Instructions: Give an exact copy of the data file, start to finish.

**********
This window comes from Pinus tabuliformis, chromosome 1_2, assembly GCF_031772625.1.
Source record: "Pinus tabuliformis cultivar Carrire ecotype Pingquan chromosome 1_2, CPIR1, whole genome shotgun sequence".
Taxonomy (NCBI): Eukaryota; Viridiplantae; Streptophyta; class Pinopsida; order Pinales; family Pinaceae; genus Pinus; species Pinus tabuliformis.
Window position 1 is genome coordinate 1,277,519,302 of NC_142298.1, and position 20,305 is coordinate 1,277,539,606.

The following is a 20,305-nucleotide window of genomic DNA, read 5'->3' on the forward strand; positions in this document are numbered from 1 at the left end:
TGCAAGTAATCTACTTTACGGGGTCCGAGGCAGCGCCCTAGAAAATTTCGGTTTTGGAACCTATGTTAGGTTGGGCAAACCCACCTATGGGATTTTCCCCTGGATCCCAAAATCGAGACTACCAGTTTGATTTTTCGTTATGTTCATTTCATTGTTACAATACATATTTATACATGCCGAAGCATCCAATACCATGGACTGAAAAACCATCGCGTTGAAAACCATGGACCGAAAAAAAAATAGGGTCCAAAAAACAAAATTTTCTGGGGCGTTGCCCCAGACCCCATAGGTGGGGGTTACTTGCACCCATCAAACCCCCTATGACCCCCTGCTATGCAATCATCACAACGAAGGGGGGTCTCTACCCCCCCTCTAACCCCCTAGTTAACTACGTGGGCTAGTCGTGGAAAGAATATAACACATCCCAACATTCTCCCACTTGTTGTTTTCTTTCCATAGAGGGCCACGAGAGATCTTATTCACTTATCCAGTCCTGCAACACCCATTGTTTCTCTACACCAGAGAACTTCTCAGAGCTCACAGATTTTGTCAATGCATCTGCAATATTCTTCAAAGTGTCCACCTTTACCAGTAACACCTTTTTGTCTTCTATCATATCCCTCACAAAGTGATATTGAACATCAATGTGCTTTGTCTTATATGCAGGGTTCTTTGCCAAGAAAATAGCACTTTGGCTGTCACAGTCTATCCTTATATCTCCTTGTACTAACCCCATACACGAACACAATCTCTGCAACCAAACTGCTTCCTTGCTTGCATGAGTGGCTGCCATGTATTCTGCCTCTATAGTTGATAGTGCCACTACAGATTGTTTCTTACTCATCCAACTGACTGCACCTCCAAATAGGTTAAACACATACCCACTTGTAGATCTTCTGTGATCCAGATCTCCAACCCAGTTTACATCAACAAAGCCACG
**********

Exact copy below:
This window comes from Pinus tabuliformis, chromosome 1_2, assembly GCF_031772625.1.
Source record: "Pinus tabuliformis cultivar Carrire ecotype Pingquan chromosome 1_2, CPIR1, whole genome shotgun sequence".
Taxonomy (NCBI): Eukaryota; Viridiplantae; Streptophyta; class Pinopsida; order Pinales; family Pinaceae; genus Pinus; species Pinus tabuliformis.
Window position 1 is genome coordinate 1,277,519,302 of NC_142298.1, and position 20,305 is coordinate 1,277,539,606.

The following is a 20,305-nucleotide window of genomic DNA, read 5'->3' on the forward strand; positions in this document are numbered from 1 at the left end:
TGCAAGTAATCTACTTTACGGGGTCCGAGGCAGCGCCCTAGAAAATTTCGGTTTTGGAACCTATGTTAGGTTGGGCAAACCCACCTATGGGATTTTCCCCTGGATCCCAAAATCGAGACTACCAGTTTGATTTTTCGTTATGTTCATTTCATTGTTACAATACATATTTATACATGCCGAAGCATCCAATACCATGGACTGAAAAACCATCGCGTTGAAAACCATGGACCGAAAAAAAAATAGGGTCCAAAAAACAAAATTTTCTGGGGCGTTGCCCCAGACCCCATAGGTGGGGGTTACTTGCACCCATCAAACCCCCTATGACCCCCTGCTATGCAATCATCACAACGAAGGGGGGTCTCTACCCCCCCTCTAACCCCCTAGTTAACTACGTGGGCTAGTCGTGGAAAGAATATAACACATCCCAACATTCTCCCACTTGTTGTTTTCTTTCCATAGAGGGCCACGAGAGATCTTATTCACTTATCCAGTCCTGCAACACCCATTGTTTCTCTACACCAGAGAACTTCTCAGAGCTCACAGATTTTGTCAATGCATCTGCAATATTCTTCAAAGTGTCCACCTTTACCAGTAACACCTTTTTGTCTTCTATCATATCCCTCACAAAGTGATATTGAACATCAATGTGCTTTGTCTTATATGCAGGGTTCTTTGCCAAGAAAATAGCACTTTGGCTGTCACAGTCTATCCTTATATCTCCTTGTACTAACCCCATACACGAACACAATCTCTGCAACCAAACTGCTTCCTTGCTTGCATGAGTGGCTGCCATGTATTCTGCCTCTATAGTTGATAGTGCCACTACAGATTGTTTCTTACTCATCCAACTGACTGCACCTCCAAATAGGTTAAACACATACCCACTTGTAGATCTTCTGTGATCCAGATCTCCAACCCAGTTTACATCAACAAAGCCACG